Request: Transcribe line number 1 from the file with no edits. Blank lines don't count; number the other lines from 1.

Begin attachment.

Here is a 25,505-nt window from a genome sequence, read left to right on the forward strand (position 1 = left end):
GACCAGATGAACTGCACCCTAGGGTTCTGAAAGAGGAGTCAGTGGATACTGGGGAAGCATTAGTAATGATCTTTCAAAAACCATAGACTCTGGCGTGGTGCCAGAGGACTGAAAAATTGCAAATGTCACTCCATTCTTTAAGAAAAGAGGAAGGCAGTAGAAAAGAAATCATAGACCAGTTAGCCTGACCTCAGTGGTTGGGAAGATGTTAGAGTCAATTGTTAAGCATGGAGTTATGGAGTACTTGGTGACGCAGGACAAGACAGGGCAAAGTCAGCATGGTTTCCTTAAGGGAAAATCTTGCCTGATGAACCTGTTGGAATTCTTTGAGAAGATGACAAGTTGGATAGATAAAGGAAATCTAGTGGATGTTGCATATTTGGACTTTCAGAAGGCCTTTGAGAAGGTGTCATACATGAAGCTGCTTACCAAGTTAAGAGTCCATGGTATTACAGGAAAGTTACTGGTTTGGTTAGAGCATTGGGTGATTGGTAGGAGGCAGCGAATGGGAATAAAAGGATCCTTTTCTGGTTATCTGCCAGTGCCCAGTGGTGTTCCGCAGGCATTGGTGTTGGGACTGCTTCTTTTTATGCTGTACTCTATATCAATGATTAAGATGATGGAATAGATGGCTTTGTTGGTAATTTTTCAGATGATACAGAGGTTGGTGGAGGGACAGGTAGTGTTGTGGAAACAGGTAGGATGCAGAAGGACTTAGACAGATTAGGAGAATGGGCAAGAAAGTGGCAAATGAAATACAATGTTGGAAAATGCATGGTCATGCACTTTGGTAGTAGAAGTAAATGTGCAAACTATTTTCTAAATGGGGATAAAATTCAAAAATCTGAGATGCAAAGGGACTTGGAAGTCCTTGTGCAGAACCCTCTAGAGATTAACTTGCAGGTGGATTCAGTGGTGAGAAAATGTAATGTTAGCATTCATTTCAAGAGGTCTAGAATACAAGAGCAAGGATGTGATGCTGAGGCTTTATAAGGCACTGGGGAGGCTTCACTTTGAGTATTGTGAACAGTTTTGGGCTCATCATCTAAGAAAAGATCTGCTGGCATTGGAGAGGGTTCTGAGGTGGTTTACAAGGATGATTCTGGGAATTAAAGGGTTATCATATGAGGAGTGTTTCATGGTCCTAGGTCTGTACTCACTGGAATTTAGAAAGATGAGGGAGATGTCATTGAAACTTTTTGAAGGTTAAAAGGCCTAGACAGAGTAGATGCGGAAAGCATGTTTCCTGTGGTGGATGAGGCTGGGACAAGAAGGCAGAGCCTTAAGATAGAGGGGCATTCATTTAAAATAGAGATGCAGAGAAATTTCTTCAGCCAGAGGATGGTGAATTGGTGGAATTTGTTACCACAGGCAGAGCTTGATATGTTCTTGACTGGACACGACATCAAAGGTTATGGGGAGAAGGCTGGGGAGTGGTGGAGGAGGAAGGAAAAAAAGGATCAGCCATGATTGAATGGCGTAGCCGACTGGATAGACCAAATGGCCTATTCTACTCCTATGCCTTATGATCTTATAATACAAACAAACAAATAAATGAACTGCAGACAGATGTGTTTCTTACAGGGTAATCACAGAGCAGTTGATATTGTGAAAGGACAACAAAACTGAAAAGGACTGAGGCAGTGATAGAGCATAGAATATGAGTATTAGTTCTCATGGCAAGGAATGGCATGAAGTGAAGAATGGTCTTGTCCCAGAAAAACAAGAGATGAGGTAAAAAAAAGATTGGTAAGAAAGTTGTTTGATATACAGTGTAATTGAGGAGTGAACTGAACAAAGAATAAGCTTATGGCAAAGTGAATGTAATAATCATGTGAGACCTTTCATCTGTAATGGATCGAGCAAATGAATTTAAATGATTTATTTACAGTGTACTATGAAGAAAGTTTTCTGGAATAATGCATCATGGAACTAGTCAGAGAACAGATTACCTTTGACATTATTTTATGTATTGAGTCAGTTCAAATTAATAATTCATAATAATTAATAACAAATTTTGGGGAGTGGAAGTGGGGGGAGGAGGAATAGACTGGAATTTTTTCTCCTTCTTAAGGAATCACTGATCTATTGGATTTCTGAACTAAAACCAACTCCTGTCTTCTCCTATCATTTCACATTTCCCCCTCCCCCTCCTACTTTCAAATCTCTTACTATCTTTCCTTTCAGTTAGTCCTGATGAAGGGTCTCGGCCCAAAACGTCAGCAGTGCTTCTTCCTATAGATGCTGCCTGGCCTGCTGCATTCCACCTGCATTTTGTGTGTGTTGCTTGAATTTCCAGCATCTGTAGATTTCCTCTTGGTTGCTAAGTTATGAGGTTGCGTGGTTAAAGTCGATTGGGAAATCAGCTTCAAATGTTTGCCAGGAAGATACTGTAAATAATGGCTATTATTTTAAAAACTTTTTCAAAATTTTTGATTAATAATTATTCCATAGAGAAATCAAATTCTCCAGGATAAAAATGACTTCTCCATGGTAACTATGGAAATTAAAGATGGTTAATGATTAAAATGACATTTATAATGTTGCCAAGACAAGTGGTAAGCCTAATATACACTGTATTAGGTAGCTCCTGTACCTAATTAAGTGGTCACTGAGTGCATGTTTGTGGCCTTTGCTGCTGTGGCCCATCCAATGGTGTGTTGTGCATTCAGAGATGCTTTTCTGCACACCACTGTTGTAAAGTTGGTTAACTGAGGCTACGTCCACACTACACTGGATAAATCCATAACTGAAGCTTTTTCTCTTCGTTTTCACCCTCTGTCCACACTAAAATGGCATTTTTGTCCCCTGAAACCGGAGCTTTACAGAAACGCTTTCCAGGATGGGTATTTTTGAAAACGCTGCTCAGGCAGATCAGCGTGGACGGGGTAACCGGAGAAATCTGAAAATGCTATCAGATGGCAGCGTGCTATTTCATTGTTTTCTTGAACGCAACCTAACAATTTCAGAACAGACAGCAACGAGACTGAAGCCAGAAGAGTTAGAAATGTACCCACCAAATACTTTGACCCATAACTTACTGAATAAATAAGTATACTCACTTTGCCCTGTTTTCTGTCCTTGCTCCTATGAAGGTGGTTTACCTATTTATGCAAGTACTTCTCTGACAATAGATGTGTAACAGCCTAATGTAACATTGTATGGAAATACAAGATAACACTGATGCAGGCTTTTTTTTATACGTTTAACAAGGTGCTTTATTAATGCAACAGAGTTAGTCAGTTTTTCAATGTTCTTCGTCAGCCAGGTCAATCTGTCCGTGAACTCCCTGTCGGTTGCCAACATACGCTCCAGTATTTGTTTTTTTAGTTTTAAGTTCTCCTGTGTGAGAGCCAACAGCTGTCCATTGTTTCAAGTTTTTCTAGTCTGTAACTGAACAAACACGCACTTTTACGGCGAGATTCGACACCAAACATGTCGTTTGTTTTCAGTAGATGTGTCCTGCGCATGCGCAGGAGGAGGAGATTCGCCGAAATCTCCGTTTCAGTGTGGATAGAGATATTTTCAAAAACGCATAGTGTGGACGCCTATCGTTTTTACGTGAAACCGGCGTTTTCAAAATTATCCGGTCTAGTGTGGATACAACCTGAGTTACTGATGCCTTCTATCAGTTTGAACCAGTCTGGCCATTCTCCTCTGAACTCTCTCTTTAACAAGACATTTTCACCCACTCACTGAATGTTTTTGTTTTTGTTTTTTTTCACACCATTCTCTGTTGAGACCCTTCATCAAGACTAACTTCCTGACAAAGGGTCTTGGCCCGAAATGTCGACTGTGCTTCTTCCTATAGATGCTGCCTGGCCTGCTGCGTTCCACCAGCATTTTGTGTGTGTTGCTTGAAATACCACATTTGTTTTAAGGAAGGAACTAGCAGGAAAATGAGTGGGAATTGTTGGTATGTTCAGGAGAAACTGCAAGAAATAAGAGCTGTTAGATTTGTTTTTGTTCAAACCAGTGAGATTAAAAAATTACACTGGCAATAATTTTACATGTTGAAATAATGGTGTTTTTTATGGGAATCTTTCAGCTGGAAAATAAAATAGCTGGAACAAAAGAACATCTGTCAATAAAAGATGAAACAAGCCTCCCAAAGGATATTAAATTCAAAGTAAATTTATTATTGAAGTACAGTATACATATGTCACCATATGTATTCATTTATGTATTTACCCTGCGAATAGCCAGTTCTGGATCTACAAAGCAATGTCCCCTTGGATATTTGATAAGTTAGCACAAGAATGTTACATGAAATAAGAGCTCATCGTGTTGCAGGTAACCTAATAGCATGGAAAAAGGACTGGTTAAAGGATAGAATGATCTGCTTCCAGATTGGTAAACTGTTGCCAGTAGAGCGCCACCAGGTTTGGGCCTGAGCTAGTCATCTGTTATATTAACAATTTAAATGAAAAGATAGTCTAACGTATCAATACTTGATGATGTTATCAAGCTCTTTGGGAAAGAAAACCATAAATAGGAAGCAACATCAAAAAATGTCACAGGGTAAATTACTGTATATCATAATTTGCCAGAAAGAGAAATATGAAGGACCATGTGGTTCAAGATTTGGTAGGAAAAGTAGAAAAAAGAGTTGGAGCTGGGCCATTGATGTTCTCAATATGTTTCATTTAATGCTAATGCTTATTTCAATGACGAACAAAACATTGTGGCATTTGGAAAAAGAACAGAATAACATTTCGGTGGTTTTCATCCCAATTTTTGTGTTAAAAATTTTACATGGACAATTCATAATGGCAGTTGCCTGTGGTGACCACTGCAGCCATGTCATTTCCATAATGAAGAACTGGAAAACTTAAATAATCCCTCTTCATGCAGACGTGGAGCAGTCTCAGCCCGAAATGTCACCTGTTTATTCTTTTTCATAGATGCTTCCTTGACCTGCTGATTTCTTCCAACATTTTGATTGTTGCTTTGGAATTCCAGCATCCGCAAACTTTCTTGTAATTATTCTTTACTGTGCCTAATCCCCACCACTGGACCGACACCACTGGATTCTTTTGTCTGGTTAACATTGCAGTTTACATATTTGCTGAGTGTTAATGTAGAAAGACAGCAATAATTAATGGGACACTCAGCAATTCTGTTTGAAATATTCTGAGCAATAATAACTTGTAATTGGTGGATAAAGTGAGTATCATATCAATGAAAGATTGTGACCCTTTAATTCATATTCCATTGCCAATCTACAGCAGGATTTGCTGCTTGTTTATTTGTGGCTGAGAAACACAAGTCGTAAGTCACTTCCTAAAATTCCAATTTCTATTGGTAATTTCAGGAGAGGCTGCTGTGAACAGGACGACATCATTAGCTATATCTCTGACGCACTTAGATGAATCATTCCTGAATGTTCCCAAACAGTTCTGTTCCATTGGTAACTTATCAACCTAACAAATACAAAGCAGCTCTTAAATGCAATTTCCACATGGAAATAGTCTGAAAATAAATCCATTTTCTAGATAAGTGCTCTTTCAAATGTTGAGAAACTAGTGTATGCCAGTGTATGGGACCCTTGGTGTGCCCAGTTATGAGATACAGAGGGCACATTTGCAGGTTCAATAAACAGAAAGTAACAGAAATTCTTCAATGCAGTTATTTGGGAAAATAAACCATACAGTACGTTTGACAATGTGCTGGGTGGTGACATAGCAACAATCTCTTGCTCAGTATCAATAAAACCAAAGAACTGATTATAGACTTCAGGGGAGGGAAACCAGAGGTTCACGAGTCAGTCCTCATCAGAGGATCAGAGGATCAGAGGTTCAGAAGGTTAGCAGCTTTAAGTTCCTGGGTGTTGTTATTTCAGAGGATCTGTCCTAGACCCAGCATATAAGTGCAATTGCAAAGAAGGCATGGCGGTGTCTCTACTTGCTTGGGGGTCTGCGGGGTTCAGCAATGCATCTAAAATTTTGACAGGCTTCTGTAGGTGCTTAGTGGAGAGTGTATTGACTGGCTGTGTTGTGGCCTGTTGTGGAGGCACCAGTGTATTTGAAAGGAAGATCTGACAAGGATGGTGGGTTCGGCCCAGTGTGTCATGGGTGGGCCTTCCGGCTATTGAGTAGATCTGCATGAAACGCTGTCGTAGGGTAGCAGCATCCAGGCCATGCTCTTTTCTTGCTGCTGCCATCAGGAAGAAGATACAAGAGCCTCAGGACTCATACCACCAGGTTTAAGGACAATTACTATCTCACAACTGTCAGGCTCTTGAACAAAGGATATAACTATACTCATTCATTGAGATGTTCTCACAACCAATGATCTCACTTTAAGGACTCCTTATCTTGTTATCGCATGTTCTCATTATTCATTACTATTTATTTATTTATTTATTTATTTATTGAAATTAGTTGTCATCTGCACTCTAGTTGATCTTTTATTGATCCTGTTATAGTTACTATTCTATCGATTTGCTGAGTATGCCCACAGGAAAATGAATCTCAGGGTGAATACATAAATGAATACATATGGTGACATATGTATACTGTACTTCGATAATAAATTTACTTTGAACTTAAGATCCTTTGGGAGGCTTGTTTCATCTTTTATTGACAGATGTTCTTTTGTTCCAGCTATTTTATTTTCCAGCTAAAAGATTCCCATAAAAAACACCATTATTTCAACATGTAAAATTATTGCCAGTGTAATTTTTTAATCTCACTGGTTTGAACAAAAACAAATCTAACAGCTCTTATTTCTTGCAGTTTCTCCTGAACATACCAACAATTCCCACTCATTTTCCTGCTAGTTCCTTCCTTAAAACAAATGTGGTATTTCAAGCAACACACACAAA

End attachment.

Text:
Here is a 25,505-nt window from a genome sequence, read left to right on the forward strand (position 1 = left end):